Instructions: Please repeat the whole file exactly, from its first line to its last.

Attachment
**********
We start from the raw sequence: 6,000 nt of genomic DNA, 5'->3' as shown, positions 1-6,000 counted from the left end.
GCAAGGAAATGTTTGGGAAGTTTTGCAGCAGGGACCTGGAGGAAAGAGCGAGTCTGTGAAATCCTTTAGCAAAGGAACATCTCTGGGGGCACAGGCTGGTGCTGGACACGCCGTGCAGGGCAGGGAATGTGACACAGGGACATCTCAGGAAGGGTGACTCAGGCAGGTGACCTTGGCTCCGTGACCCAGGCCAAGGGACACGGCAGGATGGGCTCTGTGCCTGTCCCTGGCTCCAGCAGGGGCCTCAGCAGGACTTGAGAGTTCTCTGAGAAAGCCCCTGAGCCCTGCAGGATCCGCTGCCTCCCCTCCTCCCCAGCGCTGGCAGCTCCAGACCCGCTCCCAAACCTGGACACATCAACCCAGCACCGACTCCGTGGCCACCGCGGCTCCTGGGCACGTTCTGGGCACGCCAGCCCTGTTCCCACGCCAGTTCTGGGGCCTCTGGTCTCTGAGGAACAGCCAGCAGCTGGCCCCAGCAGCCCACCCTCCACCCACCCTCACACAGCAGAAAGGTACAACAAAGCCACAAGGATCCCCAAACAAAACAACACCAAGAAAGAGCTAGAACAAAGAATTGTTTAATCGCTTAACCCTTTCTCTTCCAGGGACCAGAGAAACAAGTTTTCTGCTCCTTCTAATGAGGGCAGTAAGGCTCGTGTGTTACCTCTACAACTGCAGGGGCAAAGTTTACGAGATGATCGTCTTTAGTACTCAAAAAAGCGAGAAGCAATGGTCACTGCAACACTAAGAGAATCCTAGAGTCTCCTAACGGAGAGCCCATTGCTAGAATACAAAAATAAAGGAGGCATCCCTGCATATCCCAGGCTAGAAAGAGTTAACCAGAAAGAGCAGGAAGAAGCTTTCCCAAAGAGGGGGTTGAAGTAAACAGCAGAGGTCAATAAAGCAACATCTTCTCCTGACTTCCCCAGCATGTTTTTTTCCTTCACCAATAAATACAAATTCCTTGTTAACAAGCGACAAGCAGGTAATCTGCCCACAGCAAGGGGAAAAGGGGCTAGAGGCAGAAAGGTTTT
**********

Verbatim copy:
We start from the raw sequence: 6,000 nt of genomic DNA, 5'->3' as shown, positions 1-6,000 counted from the left end.
GCAAGGAAATGTTTGGGAAGTTTTGCAGCAGGGACCTGGAGGAAAGAGCGAGTCTGTGAAATCCTTTAGCAAAGGAACATCTCTGGGGGCACAGGCTGGTGCTGGACACGCCGTGCAGGGCAGGGAATGTGACACAGGGACATCTCAGGAAGGGTGACTCAGGCAGGTGACCTTGGCTCCGTGACCCAGGCCAAGGGACACGGCAGGATGGGCTCTGTGCCTGTCCCTGGCTCCAGCAGGGGCCTCAGCAGGACTTGAGAGTTCTCTGAGAAAGCCCCTGAGCCCTGCAGGATCCGCTGCCTCCCCTCCTCCCCAGCGCTGGCAGCTCCAGACCCGCTCCCAAACCTGGACACATCAACCCAGCACCGACTCCGTGGCCACCGCGGCTCCTGGGCACGTTCTGGGCACGCCAGCCCTGTTCCCACGCCAGTTCTGGGGCCTCTGGTCTCTGAGGAACAGCCAGCAGCTGGCCCCAGCAGCCCACCCTCCACCCACCCTCACACAGCAGAAAGGTACAACAAAGCCACAAGGATCCCCAAACAAAACAACACCAAGAAAGAGCTAGAACAAAGAATTGTTTAATCGCTTAACCCTTTCTCTTCCAGGGACCAGAGAAACAAGTTTTCTGCTCCTTCTAATGAGGGCAGTAAGGCTCGTGTGTTACCTCTACAACTGCAGGGGCAAAGTTTACGAGATGATCGTCTTTAGTACTCAAAAAAGCGAGAAGCAATGGTCACTGCAACACTAAGAGAATCCTAGAGTCTCCTAACGGAGAGCCCATTGCTAGAATACAAAAATAAAGGAGGCATCCCTGCATATCCCAGGCTAGAAAGAGTTAACCAGAAAGAGCAGGAAGAAGCTTTCCCAAAGAGGGGGTTGAAGTAAACAGCAGAGGTCAATAAAGCAACATCTTCTCCTGACTTCCCCAGCATGTTTTTTTCCTTCACCAATAAATACAAATTCCTTGTTAACAAGCGACAAGCAGGTAATCTGCCCACAGCAAGGGGAAAAGGGGCTAGAGGCAGAAAGGTTTT